Geneva Study Bible Geneva Study Bible
by Editor - Theodore Beza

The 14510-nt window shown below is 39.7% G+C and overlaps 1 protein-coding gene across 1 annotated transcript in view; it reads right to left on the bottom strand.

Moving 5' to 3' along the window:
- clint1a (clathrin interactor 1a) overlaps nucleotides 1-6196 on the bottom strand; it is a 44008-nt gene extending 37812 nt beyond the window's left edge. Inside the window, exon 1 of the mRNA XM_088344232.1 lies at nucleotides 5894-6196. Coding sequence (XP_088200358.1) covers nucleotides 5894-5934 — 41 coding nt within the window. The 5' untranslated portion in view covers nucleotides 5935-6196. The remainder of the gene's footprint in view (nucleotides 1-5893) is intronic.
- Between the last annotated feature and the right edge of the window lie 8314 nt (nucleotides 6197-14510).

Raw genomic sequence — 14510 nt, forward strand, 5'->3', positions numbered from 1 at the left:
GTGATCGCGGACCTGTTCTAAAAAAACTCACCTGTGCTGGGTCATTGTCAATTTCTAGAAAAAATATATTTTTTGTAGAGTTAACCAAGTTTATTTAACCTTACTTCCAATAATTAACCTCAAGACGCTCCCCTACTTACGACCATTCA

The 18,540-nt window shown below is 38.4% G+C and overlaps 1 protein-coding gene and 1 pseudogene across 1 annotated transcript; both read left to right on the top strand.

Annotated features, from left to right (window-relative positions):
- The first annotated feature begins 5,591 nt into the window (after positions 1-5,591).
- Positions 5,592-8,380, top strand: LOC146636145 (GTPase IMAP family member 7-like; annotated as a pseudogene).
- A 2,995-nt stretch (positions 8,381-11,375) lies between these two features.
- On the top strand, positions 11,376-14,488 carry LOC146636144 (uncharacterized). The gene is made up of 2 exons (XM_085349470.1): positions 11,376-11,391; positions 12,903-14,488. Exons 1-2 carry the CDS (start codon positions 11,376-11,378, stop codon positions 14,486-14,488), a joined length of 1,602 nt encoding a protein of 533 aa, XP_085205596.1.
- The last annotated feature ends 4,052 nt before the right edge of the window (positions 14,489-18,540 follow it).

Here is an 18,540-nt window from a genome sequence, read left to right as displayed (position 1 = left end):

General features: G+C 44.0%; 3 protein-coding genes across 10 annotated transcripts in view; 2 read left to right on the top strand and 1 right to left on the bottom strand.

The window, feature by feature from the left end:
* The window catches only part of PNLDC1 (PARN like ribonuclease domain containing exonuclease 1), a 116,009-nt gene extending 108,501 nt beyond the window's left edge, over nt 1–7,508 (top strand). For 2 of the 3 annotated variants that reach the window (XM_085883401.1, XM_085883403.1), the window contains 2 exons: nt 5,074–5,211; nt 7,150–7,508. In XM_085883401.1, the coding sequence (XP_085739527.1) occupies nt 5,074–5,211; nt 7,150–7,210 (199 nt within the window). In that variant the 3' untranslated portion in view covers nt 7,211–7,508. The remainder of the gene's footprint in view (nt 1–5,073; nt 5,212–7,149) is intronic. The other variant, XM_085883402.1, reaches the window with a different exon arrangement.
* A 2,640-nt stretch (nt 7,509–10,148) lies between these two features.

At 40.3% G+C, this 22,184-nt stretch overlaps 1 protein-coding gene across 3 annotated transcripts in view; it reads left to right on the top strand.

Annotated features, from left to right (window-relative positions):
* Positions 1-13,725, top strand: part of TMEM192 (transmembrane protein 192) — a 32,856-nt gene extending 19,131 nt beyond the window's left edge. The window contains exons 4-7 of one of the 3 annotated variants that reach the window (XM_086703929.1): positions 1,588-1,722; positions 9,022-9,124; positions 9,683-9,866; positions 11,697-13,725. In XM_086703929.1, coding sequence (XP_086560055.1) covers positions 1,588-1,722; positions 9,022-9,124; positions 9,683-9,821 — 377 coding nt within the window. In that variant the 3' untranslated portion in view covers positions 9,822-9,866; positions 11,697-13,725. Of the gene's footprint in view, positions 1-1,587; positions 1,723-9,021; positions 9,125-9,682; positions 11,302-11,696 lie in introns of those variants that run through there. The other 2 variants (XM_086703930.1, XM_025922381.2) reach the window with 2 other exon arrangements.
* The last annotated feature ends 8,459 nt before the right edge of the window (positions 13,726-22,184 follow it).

The Argument - This Prophet was one of the three who God raised up for the comfort of the Church after the captivity, and after him there was no one else until John the Baptist was sent, which was either a token of God’s wrath, or an admonition that they should with more fervent desires look for the coming of the Messiah. He confirms the same doctrine, that the two former do: chiefly he reproves the priests for their covetousness, and because they served God after their own fantasies, and not according to the direction of his word. He also notes certain distinct sins, which were then among them, such as the marrying of idolatrous and many wives, murmurings against God, impatience, and things such as these. Nonetheless, for the comfort of the godly he declares that God would not forget his promise made to their fathers, but would send Christ his messenger, in whom the covenant would be accomplished, whose coming would be terrible to the wicked, and bring all consolation and joy to the godly.